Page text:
Taking the place of Mama’s Oriental in William Street, Marubang has an attractive and light, airy feel about it – it is a small dining space with a counter/bar to one side – they are licenced but interestingly have only beer and a couple of Korean rice wine drinks (Soju and Makgeolli), as well as sake, on the list – but they are happy for you to bring along wine and have well shaped wine glasses on offer.
We stopped in for lunch on Friday, along with a bottle of wine, and from the compact menu ordered a Kimchi pancake to start, followed by Spicy seafood soup for me and Omurice for my dining chum.
A number of accompaniments for the pancake arrived first – a bowl of chopped chilli, another of Kimchi, seaweed and a final bowl of chopped cabbage in a thin, salty broth – the Kimchi was absolutely top notch – crunchy, sour, very spicy – we zipped through that and another bowl quickly replaced it.
The pancake – the batter fried with kimchi and seafood mixed through– baby squid, shrimps, mussels, clams – was the size of a dinner plate, cut into segments – crisp, but moist and with the various accompaniments to dip and mop was a delightful start.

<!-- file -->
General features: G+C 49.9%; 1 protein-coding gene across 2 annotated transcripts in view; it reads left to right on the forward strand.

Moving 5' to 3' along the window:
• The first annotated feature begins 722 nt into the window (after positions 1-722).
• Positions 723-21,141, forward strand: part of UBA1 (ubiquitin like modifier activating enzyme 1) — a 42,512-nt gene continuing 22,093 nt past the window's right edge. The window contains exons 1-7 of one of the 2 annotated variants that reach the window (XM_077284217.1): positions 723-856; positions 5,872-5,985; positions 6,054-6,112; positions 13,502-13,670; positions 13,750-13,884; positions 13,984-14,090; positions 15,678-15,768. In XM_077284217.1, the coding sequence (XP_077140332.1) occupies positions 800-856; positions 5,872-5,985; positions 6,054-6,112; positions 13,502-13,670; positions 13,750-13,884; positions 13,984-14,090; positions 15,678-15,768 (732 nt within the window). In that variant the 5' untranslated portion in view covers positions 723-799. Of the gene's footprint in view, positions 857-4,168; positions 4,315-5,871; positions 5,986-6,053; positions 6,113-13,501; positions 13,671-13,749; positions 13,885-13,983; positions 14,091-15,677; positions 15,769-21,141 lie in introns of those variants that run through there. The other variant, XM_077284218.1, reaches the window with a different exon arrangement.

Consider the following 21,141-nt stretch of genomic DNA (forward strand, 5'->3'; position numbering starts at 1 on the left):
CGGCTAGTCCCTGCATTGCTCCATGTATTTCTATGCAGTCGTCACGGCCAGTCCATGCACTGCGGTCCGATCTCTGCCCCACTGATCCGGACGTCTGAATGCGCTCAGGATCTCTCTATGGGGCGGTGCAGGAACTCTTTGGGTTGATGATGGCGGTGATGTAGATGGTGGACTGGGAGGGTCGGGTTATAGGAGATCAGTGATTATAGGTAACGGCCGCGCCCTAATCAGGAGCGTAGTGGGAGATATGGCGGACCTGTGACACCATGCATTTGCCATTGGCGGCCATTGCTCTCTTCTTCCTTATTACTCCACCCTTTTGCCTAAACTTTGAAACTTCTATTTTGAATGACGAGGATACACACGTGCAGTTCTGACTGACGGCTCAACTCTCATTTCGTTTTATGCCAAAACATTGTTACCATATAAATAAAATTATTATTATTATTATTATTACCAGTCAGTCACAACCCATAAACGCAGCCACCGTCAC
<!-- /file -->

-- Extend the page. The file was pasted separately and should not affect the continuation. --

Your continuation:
My bowl of soup came with a whole crab dissected and mixed through the spicy red broth, along with two or three large prawns cooked in their shells, clams, silken tofu and a soft egg – a bowl of steamed rice to mix into the soup completed the deal. It was an impressive looking dish, and the zesty spices, flavours and textures right on the money.
Omurice is a large loaf of fried beef rice – cooked with ground beef – wrapped in an omelette, drizzled with lines of mustard and sitting in a puddle of house made Worcestershire sauce – it was a huge dish, but despite this my dining pal managed to plough his way through it – great value!
With it we enjoyed a bottle of AC Byrne and Co 2017 Margaret River Sauvignon Blanc Semillon, one of Aldi’s house brands – pleasant aromatics of honeysuckle, passionfruit and citrus, with a crisp, clean palate and fine acidity, which well suited the spiciness of the food.
Never having encountered the aforementioned Korean drinks we shared a bottle of Soju – the 360ml bottle of slightly sweet, colourless liquid with grippy alcohol on the mid-palate seemed harmless enough, but with a 17.5% alcohol content, you would need to be careful of overindulging! Anyway, it was bracing and refreshing conclusion to the meal.
Marubang exceeded my expectations – their Kimchi is excellent, the food all very well prepared, is great value and deserves to be a hit.